My Daughter Thinks I Play Favorites
I love my children equally, but my daughter thinks I play favorites. How can I assure her I love her as much as her sister?
When we lived in a three-bedroom house our oldest daughter, Erin, shared a room with our youngest child, Shannon. The two middle kids, Kaiti and Ryan shared a room, too. When we bought a four-bedroom home it seemed obvious that Ryan, as the only boy, would get a room of his own. But which girls should double up and which girl should have her own room? Several friends suggested that Erin should be on her own since she was the oldest. But we decided that Kaiti would have her own room. Were we playing favorites? No, we were taking temperament and personality into account. Kaiti was independent and renewed by solitude. The other three were renewed by interactions with others. Parents make decisions based on their perceptions of what is best for each child; this means that children aren’t treated the same even when they are loved equally.
Reciprocal socialization. Parenting isn’t a one-way street. Instead, your child’s interests and behaviors act to socialize the decisions you make as a parent. For example, if a child shows an early interest in music, then parents are likely to respond by enriching the child’s life with exposure to musical instruments and varying genres. If a sibling is drawn to the outdoors, then parents may respond by encouraging hiking, starting rock collections and exposing the child to other healthy outdoor activities. Using a cookie-cutter approach could lead to boredom, whereas a match between interests and activities leads to confidence and healthy hobbies. In fact, a childhood interest could turn into a rewarding hobby throughout a lifetime.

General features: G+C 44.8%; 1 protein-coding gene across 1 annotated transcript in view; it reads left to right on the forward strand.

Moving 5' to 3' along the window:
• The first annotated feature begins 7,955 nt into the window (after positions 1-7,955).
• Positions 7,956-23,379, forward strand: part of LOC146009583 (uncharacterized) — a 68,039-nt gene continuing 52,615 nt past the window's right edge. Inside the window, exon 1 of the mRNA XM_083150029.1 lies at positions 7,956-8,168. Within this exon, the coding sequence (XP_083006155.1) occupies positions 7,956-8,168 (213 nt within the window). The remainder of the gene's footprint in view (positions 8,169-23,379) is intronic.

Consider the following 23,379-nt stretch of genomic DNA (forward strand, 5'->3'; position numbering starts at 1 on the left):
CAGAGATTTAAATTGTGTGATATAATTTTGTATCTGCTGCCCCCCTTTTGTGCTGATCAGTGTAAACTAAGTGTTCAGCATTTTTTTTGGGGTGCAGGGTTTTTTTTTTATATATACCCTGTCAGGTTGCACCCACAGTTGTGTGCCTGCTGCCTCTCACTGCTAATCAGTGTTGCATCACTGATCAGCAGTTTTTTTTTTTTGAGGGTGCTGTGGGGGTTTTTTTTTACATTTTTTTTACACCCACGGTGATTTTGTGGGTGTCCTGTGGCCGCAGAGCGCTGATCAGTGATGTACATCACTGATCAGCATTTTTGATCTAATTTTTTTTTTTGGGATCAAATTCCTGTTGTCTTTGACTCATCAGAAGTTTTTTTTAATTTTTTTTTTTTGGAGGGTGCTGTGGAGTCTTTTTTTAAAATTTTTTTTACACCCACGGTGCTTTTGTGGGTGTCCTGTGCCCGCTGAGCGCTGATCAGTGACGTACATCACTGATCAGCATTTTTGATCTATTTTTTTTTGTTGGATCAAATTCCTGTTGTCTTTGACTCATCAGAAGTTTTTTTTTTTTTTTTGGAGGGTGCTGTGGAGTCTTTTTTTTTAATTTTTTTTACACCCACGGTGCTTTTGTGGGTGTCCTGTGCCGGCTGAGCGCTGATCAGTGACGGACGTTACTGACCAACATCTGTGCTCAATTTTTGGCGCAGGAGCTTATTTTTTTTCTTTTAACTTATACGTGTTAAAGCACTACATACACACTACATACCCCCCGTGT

Keep communication open. When you make different parenting choices, explain why. Often it is a matter of a child’s developmental level. A grade-schooler cannot be allowed the same freedom as her middle-school sister when it comes to particular activities. Encourage your daughter to use “I-messages” to share her feelings when a situation occurs rather than saying, “You like her better!” If an older child says, “I feel left out when you spend so much time reading her stories,” then you can develop a specific plan for creating age-appropriate interactions with her. Listen carefully with an open mind. Perhaps the family system is a bit out of balance in regard to time and activities that focus on one child. Helping your children learn to communicate in a healthy way is a skill that will be valuable to them in future relationships, at home and on the job!
Invite the Holy Spirit to breathe wisdom into your parenting challenges. Be open to inspiration regarding your own reactions to each child. Remember to make personal choices that reflect your desire to love as Jesus taught us.